The Bank of Canada is widely expected to maintain its policy interest rate at 1.0% at its next announcement Tuesday, influenced more by global uncertainties than by Canadian inflation or other economic concerns.
Financial markets have priced in almost no chance of an increase in the BOC’s overnight rate, as have financial commentators. They used to think, when global demand and prices ran high and emerging market economies boomed, that the BOC would hike the rate on April 12. It did not and predictions moved to next Tuesday, but then again to July 19, on slowing performances abroad, in the U. S., and in Canada.
Now, many are thinking of September 7 and some of October 25, as when the BOC will raise the rate from where it has sat since September 8, 2010.
Global concerns, rather than the Canadian economy itself, are generally considered to be the main BOC reason for standing pat, although some private economists and the Organization for Economic Cooperation and
Development think more attention should be paid now to domestic inflation. Seven of the 12 prominent economists voting for a leading Canadian economic think tank urged a hike of 25 basis points Tuesday and all thought it had to do so “before long.”
The Bank states that inflation in Canada is well anchored, although the headline number is high currently at 3.3%, well above the effective 2% target. Core, on which the BOC relies strongly, is at 1.6%.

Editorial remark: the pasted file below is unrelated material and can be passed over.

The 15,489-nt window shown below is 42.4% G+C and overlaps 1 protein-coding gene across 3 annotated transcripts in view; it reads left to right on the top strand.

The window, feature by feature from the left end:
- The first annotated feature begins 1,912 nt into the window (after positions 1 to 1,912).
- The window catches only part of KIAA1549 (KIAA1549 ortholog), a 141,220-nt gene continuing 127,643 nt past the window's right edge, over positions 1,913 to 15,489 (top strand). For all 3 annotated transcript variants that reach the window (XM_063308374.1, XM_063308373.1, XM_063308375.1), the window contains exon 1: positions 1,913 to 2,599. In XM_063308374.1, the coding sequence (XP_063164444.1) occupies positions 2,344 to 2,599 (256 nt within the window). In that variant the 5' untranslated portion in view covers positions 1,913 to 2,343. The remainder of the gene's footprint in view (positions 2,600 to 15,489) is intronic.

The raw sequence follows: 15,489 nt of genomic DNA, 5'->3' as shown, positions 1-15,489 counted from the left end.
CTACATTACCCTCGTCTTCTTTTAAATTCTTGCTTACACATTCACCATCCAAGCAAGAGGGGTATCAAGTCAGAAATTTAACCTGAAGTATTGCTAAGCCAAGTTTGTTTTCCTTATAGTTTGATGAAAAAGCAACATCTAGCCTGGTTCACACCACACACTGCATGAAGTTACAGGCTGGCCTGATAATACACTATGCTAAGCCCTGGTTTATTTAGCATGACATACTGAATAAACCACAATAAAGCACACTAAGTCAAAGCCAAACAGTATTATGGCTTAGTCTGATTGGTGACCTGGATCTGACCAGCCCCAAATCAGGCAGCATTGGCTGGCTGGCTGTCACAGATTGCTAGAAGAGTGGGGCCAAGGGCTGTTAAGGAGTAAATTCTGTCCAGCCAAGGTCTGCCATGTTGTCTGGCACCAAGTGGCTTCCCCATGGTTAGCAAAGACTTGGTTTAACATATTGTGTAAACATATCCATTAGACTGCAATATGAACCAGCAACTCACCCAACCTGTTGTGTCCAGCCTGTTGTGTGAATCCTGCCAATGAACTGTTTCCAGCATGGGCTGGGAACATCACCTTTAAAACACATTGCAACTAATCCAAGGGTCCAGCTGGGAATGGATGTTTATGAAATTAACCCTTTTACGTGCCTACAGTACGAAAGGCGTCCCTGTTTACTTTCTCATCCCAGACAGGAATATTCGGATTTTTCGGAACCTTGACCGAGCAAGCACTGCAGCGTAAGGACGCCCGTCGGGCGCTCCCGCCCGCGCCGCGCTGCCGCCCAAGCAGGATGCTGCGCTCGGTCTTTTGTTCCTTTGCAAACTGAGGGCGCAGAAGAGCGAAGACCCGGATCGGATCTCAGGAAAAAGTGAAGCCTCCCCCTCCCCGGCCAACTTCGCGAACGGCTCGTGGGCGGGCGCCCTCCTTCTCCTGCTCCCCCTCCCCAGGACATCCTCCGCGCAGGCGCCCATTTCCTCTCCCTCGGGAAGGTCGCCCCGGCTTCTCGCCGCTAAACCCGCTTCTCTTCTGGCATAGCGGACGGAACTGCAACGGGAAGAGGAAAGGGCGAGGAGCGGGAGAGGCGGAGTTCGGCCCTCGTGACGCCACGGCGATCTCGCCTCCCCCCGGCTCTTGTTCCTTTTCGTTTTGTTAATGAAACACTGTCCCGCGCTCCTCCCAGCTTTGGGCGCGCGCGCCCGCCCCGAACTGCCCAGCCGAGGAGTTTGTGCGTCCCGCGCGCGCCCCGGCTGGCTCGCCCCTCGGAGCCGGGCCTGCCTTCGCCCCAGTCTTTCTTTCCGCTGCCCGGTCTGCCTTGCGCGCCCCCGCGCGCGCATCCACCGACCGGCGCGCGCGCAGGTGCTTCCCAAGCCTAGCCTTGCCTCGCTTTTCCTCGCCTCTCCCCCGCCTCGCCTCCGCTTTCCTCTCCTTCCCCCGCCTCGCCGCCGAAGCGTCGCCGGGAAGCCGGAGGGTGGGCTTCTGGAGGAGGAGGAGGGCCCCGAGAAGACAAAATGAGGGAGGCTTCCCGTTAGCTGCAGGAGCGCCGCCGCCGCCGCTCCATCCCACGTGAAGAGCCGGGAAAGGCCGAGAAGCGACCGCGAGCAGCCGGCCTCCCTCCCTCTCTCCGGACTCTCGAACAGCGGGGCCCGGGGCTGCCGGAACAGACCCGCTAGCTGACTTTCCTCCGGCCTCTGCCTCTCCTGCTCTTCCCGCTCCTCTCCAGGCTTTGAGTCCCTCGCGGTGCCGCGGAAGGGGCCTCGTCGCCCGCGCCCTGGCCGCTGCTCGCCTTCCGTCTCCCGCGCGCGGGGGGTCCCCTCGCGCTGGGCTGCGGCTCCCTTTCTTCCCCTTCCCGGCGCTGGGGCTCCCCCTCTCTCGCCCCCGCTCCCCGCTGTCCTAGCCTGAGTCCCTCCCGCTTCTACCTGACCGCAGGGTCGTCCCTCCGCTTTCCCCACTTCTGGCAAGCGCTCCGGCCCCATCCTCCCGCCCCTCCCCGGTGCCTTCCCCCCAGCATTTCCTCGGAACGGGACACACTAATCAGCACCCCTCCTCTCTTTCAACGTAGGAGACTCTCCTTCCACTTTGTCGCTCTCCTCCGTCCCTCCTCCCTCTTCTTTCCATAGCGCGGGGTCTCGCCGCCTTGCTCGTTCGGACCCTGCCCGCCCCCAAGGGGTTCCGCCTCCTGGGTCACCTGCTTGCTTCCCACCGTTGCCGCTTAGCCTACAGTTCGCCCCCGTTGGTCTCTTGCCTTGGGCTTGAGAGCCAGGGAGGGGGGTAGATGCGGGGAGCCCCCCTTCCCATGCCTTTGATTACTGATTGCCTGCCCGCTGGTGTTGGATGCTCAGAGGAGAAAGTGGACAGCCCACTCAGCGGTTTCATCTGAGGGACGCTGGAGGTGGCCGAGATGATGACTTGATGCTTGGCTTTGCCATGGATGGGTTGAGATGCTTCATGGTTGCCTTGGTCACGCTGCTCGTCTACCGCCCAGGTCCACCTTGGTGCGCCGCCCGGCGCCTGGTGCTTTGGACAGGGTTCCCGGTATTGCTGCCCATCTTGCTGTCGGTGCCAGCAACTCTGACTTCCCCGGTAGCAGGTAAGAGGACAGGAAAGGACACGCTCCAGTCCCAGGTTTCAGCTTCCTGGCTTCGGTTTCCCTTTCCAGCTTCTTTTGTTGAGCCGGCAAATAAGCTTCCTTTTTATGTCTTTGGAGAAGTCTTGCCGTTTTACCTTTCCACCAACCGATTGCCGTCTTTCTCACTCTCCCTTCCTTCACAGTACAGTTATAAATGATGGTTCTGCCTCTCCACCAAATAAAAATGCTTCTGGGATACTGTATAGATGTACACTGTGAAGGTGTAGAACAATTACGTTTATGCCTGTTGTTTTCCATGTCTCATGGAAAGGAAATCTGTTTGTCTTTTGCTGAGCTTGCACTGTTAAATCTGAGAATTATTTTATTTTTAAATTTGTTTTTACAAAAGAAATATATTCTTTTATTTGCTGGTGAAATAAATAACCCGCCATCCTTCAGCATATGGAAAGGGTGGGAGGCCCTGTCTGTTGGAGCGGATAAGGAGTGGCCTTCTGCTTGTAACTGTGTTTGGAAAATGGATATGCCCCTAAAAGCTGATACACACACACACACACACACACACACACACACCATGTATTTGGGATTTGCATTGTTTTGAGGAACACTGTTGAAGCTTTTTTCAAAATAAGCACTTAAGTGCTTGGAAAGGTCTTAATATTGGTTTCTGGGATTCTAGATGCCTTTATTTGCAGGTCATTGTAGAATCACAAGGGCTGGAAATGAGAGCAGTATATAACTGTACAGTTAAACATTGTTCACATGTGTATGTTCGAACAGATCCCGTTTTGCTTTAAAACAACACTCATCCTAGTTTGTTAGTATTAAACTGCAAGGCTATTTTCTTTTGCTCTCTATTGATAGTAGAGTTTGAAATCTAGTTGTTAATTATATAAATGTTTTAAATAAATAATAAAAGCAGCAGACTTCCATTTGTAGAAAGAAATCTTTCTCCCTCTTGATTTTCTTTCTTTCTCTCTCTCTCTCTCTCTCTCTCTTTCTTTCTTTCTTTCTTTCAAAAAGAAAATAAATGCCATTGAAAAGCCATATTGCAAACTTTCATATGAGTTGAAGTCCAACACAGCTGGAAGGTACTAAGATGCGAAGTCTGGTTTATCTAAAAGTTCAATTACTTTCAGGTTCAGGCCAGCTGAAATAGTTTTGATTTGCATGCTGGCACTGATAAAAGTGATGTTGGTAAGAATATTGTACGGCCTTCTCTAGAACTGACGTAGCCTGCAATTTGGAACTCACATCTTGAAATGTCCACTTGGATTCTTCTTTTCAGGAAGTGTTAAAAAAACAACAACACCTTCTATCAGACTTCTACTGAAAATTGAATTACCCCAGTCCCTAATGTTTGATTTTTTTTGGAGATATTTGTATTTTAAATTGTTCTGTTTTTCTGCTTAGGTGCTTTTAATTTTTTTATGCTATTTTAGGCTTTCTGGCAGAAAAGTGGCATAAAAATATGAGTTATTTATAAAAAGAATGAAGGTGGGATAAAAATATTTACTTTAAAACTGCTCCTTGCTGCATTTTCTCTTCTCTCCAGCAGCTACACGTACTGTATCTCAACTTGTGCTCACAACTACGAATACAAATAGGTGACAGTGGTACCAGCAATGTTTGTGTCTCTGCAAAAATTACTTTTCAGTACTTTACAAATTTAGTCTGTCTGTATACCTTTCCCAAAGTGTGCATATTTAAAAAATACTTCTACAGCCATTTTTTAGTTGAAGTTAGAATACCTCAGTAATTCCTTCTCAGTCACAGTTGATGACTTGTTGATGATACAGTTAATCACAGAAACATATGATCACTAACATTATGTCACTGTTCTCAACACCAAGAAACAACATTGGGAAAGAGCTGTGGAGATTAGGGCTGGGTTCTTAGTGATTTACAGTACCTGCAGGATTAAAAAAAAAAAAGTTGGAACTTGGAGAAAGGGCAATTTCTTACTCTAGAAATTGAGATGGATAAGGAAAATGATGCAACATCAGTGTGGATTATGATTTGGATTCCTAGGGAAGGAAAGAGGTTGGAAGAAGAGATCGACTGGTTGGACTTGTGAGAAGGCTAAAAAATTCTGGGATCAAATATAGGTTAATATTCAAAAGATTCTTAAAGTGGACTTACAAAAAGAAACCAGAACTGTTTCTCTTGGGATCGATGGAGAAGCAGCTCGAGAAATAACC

Inflation is the Bank’s sole mandated concern, but of course that is part of an overall economy which showed strong growth in the 4th quarter last year (3.3%) and likely in the 1st quarter this year. The consensus is for 4.0% Q1 GDP growth – some say up to 4.7% – when Statistics Canada reports Monday; BOC has said +4.2%. This growth is expected to slow markedly in the rest of this year, to 2.8% at an annual rate in the second quarter, according to Dawn Desjardins of RBC Economics.
Recent indicators show that manufacturing, wholesale trade, and activity in the house market were solid in March, while limited data for April show moderate declines in housing starts and sales but a strong increase in employment.
There is expected to be a substantial decrease in manufacturing because of Japanese earthquake/nuclear plant supply disruptions, temporarily for Q2 but catching up by Q3. The BOC projects overall growth for the full year in Canada to be 2.9%, and 2.6% in 2012, with which few analysts disagree by very much.
The global scene is the more important now, as the drivers of growth in Canada are shifting from the consumer and federal stimuli to exports and business investment, both dependent on the United States and the world.
For the United States, despite the surges in exporting overall, economic indicators have been disappointing and point to continuing struggle, analysts say. Moreover, the upshot in Congressional debate over the United States’ huge debt, leaves TD Economics with a generally-accepted observation: “the road to repair is long and the emergent risk of an additional drag from the fiscal outlook looms large.”
Moreover, the Federal Reserve continues its high-stimulus policy with no sign of that reducing by very much very soon. That in itself offers “only very limited scope for Canadian rate hikes without risking another spike in the loonie (the C$),” according to Douglas Porter of BMO Capital Markets. The BOC constantly speaks of the high C$ as one important brake on GDP performance.
The U. S.